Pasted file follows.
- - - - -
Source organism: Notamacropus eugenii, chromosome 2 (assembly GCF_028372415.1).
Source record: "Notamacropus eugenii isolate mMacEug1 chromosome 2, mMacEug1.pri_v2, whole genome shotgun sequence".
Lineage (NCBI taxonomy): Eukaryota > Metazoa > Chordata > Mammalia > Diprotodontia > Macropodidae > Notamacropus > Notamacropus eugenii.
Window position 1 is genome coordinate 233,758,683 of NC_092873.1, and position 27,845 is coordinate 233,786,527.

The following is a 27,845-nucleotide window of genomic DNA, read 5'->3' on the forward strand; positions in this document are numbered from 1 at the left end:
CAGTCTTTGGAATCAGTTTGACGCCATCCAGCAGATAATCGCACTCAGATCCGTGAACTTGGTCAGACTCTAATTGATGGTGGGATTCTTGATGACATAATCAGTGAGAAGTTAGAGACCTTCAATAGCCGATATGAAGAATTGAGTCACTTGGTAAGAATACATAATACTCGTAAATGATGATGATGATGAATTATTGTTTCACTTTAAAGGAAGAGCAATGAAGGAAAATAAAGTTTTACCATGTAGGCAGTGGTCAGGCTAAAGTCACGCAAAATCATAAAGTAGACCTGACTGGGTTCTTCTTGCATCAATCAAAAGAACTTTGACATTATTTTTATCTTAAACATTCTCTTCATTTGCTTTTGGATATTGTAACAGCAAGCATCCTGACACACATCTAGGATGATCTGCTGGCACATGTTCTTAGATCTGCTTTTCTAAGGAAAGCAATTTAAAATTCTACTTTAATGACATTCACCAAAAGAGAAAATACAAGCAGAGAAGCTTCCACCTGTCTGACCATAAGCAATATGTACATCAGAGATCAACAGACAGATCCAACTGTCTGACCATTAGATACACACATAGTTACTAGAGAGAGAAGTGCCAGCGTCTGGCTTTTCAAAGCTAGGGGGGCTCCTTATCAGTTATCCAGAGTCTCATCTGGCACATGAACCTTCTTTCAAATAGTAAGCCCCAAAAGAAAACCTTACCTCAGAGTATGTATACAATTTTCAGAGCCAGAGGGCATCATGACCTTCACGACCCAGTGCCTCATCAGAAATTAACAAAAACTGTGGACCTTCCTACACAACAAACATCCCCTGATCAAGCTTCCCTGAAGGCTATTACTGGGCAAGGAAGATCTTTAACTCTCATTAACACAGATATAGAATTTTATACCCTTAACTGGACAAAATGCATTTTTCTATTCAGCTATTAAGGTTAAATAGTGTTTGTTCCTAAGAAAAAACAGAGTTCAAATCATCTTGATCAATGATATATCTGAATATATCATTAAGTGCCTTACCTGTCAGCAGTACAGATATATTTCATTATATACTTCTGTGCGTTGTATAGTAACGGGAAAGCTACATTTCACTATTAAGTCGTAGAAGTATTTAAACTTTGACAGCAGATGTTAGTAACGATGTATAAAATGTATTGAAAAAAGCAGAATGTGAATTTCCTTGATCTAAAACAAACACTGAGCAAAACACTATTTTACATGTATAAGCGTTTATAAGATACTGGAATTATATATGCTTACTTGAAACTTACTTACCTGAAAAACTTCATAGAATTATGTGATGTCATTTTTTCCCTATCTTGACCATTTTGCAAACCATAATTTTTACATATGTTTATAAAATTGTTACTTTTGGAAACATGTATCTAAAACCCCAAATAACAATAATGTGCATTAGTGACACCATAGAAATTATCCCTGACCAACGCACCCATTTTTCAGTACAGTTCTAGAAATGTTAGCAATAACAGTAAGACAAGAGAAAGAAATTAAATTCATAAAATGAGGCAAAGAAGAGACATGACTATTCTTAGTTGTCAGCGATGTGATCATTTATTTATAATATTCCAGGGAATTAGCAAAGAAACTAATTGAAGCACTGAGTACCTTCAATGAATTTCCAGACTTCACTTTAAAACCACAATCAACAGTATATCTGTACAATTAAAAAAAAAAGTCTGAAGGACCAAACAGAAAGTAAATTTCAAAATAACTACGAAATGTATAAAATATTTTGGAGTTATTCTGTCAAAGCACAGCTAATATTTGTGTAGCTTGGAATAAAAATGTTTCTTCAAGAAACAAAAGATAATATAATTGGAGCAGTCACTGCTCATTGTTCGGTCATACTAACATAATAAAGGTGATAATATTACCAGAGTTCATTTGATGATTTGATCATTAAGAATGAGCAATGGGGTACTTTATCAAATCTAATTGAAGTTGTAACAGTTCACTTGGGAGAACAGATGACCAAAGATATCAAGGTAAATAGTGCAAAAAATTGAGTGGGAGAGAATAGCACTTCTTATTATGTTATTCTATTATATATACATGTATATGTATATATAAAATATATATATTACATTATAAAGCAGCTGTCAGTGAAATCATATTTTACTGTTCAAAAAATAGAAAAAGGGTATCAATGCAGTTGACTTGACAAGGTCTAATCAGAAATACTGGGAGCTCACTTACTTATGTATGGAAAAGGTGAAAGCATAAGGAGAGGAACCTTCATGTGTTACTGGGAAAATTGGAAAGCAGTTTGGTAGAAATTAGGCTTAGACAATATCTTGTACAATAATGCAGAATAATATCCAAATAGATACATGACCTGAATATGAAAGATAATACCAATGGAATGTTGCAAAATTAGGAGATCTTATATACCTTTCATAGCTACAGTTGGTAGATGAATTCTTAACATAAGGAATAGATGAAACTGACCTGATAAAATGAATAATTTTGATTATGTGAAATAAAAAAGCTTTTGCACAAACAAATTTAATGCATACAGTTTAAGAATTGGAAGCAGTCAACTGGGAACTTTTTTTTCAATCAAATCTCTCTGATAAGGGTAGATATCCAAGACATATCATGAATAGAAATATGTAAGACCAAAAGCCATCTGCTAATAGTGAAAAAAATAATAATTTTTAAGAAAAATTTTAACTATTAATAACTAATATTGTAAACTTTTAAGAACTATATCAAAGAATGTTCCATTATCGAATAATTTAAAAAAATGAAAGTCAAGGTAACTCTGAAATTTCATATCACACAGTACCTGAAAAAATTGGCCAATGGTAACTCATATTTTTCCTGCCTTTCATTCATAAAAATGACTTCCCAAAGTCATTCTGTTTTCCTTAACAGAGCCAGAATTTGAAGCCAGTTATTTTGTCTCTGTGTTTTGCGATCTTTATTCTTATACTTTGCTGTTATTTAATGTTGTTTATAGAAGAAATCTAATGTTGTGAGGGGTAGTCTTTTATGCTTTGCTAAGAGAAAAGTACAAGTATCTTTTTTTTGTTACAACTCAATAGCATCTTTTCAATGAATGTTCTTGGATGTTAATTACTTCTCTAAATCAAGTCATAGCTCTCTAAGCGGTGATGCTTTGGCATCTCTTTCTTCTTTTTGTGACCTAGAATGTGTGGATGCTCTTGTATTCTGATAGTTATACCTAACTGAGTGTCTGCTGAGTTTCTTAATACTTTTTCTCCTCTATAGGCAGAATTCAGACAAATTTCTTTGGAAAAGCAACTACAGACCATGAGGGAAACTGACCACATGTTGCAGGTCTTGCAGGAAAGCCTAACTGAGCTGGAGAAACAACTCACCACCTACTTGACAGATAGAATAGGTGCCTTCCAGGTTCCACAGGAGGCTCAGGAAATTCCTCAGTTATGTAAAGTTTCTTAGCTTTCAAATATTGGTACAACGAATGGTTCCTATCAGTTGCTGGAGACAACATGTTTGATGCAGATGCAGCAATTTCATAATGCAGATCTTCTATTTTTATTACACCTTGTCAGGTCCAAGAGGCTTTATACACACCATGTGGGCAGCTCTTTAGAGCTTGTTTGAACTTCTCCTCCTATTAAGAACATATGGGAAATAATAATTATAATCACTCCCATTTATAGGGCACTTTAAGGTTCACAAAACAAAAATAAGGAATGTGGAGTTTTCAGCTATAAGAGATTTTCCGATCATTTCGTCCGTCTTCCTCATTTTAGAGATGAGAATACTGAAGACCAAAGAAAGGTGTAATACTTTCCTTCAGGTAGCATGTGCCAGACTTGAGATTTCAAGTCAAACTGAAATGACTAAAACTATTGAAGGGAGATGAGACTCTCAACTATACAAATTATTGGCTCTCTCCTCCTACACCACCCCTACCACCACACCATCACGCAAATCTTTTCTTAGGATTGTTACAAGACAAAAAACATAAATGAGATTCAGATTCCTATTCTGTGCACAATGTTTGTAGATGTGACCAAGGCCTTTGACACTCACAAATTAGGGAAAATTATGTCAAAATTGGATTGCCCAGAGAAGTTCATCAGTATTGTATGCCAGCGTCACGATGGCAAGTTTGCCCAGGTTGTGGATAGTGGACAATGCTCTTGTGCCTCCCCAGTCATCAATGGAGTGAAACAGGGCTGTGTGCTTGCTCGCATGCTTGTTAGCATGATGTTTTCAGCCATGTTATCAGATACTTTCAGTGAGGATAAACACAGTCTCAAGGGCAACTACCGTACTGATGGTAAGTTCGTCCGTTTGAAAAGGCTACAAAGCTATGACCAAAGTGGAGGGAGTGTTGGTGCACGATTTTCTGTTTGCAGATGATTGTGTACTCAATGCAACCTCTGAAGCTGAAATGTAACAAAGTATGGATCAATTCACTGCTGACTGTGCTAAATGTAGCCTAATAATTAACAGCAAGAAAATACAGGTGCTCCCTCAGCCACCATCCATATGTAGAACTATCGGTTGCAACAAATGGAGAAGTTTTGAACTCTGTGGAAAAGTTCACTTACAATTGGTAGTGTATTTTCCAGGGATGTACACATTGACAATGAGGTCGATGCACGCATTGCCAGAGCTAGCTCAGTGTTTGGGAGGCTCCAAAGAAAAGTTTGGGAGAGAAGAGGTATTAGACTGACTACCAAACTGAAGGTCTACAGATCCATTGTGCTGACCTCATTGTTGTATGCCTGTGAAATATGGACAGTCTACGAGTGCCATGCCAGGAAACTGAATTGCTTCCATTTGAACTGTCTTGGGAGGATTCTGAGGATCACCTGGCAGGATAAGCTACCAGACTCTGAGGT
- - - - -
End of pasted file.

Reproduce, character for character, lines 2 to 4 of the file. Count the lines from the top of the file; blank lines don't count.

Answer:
Source record: "Notamacropus eugenii isolate mMacEug1 chromosome 2, mMacEug1.pri_v2, whole genome shotgun sequence".
Lineage (NCBI taxonomy): Eukaryota > Metazoa > Chordata > Mammalia > Diprotodontia > Macropodidae > Notamacropus > Notamacropus eugenii.
Window position 1 is genome coordinate 233,758,683 of NC_092873.1, and position 27,845 is coordinate 233,786,527.